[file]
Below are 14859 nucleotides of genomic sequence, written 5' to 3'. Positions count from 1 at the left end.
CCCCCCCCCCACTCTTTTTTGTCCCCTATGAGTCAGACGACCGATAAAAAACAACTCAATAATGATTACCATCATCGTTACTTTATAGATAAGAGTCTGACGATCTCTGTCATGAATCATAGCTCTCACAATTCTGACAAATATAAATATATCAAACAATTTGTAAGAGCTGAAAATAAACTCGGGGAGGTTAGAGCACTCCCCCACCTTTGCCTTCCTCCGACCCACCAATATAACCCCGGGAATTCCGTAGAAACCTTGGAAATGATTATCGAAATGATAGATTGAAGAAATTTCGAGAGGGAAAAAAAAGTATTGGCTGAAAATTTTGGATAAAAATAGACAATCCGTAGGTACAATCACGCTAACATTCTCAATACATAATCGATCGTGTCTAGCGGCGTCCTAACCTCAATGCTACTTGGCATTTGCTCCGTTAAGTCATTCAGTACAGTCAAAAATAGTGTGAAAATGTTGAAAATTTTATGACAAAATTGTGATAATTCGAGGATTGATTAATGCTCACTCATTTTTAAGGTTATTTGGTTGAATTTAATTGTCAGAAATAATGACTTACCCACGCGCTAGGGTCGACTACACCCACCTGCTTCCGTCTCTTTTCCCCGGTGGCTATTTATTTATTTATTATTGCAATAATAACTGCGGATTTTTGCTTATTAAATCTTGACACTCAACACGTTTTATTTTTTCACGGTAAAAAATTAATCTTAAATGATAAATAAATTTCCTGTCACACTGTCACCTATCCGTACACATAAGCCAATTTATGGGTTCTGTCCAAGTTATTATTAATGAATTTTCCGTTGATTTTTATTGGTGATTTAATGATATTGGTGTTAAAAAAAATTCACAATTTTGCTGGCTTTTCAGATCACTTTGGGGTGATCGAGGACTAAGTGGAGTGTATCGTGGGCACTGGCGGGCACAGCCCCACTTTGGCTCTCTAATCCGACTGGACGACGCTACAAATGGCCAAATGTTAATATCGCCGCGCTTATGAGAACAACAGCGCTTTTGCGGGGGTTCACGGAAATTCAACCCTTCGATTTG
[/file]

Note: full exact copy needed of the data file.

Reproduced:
Below are 14859 nucleotides of genomic sequence, written 5' to 3'. Positions count from 1 at the left end.
CCCCCCCCCCACTCTTTTTTGTCCCCTATGAGTCAGACGACCGATAAAAAACAACTCAATAATGATTACCATCATCGTTACTTTATAGATAAGAGTCTGACGATCTCTGTCATGAATCATAGCTCTCACAATTCTGACAAATATAAATATATCAAACAATTTGTAAGAGCTGAAAATAAACTCGGGGAGGTTAGAGCACTCCCCCACCTTTGCCTTCCTCCGACCCACCAATATAACCCCGGGAATTCCGTAGAAACCTTGGAAATGATTATCGAAATGATAGATTGAAGAAATTTCGAGAGGGAAAAAAAAGTATTGGCTGAAAATTTTGGATAAAAATAGACAATCCGTAGGTACAATCACGCTAACATTCTCAATACATAATCGATCGTGTCTAGCGGCGTCCTAACCTCAATGCTACTTGGCATTTGCTCCGTTAAGTCATTCAGTACAGTCAAAAATAGTGTGAAAATGTTGAAAATTTTATGACAAAATTGTGATAATTCGAGGATTGATTAATGCTCACTCATTTTTAAGGTTATTTGGTTGAATTTAATTGTCAGAAATAATGACTTACCCACGCGCTAGGGTCGACTACACCCACCTGCTTCCGTCTCTTTTCCCCGGTGGCTATTTATTTATTTATTATTGCAATAATAACTGCGGATTTTTGCTTATTAAATCTTGACACTCAACACGTTTTATTTTTTCACGGTAAAAAATTAATCTTAAATGATAAATAAATTTCCTGTCACACTGTCACCTATCCGTACACATAAGCCAATTTATGGGTTCTGTCCAAGTTATTATTAATGAATTTTCCGTTGATTTTTATTGGTGATTTAATGATATTGGTGTTAAAAAAAATTCACAATTTTGCTGGCTTTTCAGATCACTTTGGGGTGATCGAGGACTAAGTGGAGTGTATCGTGGGCACTGGCGGGCACAGCCCCACTTTGGCTCTCTAATCCGACTGGACGACGCTACAAATGGCCAAATGTTAATATCGCCGCGCTTATGAGAACAACAGCGCTTTTGCGGGGGTTCACGGAAATTCAACCCTTCGATTTG